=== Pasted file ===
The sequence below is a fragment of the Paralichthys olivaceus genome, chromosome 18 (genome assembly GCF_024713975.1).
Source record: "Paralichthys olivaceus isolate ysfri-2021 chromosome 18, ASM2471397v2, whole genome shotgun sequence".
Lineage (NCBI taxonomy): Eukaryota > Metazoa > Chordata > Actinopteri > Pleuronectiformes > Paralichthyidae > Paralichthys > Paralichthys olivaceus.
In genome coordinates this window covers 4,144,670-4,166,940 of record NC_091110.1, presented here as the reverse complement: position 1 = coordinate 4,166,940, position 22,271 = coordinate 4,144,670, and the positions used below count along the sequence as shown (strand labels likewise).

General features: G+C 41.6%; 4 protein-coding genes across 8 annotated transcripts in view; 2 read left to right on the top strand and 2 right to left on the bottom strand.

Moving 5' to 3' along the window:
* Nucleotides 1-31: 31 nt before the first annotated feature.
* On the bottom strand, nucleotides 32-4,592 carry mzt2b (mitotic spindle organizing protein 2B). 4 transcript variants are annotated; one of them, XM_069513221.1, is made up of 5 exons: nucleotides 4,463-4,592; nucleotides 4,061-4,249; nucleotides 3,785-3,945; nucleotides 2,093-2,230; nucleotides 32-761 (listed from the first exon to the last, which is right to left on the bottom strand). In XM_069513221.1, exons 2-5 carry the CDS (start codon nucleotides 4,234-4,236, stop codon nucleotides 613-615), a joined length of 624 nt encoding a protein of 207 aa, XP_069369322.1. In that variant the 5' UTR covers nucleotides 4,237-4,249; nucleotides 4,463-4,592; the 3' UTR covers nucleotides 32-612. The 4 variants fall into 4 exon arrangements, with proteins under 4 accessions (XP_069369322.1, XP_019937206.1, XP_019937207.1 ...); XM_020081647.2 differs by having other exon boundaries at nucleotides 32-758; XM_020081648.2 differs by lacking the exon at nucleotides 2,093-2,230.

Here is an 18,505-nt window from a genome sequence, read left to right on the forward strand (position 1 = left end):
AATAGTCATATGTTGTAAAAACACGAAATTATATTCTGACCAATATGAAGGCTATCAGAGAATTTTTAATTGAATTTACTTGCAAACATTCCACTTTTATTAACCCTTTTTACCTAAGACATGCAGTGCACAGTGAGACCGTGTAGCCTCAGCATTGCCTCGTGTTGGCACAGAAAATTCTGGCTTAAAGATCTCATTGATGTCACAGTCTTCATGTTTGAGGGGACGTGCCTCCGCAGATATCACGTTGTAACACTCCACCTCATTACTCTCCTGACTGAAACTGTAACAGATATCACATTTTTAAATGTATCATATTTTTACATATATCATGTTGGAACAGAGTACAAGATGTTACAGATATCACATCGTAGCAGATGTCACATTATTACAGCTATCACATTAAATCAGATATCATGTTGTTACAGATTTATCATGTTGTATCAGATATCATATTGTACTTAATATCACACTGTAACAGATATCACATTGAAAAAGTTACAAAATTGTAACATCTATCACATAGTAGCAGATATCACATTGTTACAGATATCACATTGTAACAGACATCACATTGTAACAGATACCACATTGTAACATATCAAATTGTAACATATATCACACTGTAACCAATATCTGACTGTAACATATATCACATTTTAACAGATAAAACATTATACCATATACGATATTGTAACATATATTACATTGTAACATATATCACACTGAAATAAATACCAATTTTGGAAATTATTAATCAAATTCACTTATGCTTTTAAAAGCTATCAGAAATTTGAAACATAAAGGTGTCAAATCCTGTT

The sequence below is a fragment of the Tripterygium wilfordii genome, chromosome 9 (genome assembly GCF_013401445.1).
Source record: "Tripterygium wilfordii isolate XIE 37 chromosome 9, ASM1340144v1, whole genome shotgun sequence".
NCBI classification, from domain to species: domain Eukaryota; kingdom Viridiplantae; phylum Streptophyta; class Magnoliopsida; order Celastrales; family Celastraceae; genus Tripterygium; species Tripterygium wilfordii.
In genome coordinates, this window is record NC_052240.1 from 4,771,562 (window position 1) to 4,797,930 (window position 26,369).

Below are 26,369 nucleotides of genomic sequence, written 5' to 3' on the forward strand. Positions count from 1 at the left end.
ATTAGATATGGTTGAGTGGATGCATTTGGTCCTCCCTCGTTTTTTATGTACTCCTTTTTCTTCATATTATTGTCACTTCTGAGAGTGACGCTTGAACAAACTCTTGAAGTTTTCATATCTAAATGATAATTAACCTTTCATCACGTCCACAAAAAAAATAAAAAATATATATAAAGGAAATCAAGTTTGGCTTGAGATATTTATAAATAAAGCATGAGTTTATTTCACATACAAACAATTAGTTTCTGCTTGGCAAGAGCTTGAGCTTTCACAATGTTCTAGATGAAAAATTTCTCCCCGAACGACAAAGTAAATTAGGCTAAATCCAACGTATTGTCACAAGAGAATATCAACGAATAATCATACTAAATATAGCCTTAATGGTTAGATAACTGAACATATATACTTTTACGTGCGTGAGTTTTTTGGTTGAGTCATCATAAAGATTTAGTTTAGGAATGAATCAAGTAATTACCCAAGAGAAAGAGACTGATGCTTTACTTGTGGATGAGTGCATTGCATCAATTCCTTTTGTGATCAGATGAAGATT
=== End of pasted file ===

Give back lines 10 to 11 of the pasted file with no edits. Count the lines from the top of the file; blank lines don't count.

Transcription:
AATAGTCATATGTTGTAAAAACACGAAATTATATTCTGACCAATATGAAGGCTATCAGAGAATTTTTAATTGAATTTACTTGCAAACATTCCACTTTTATTAACCCTTTTTACCTAAGACATGCAGTGCACAGTGAGACCGTGTAGCCTCAGCATTGCCTCGTGTTGGCACAGAAAATTCTGGCTTAAAGATCTCATTGATGTCACAGTCTTCATGTTTGAGGGGACGTGCCTCCGCAGATATCACGTTGTAACACTCCACCTCATTACTCTCCTGACTGAAACTGTAACAGATATCACATTTTTAAATGTATCATATTTTTACATATATCATGTTGGAACAGAGTACAAGATGTTACAGATATCACATCGTAGCAGATGTCACATTATTACAGCTATCACATTAAATCAGATATCATGTTGTTACAGATTTATCATGTTGTATCAGATATCATATTGTACTTAATATCACACTGTAACAGATATCACATTGAAAAAGTTACAAAATTGTAACATCTATCACATAGTAGCAGATATCACATTGTTACAGATATCACATTGTAACAGACATCACATTGTAACAGATACCACATTGTAACATATCAAATTGTAACATATATCACACTGTAACCAATATCTGACTGTAACATATATCACATTTTAACAGATAAAACATTATACCATATACGATATTGTAACATATATTACATTGTAACATATATCACACTGAAATAAATACCAATTTTGGAAATTATTAATCAAATTCACTTATGCTTTTAAAAGCTATCAGAAATTTGAAACATAAAGGTGTCAAATCCTGTT

The sequence below is a fragment of the Tripterygium wilfordii genome, chromosome 9 (genome assembly GCF_013401445.1).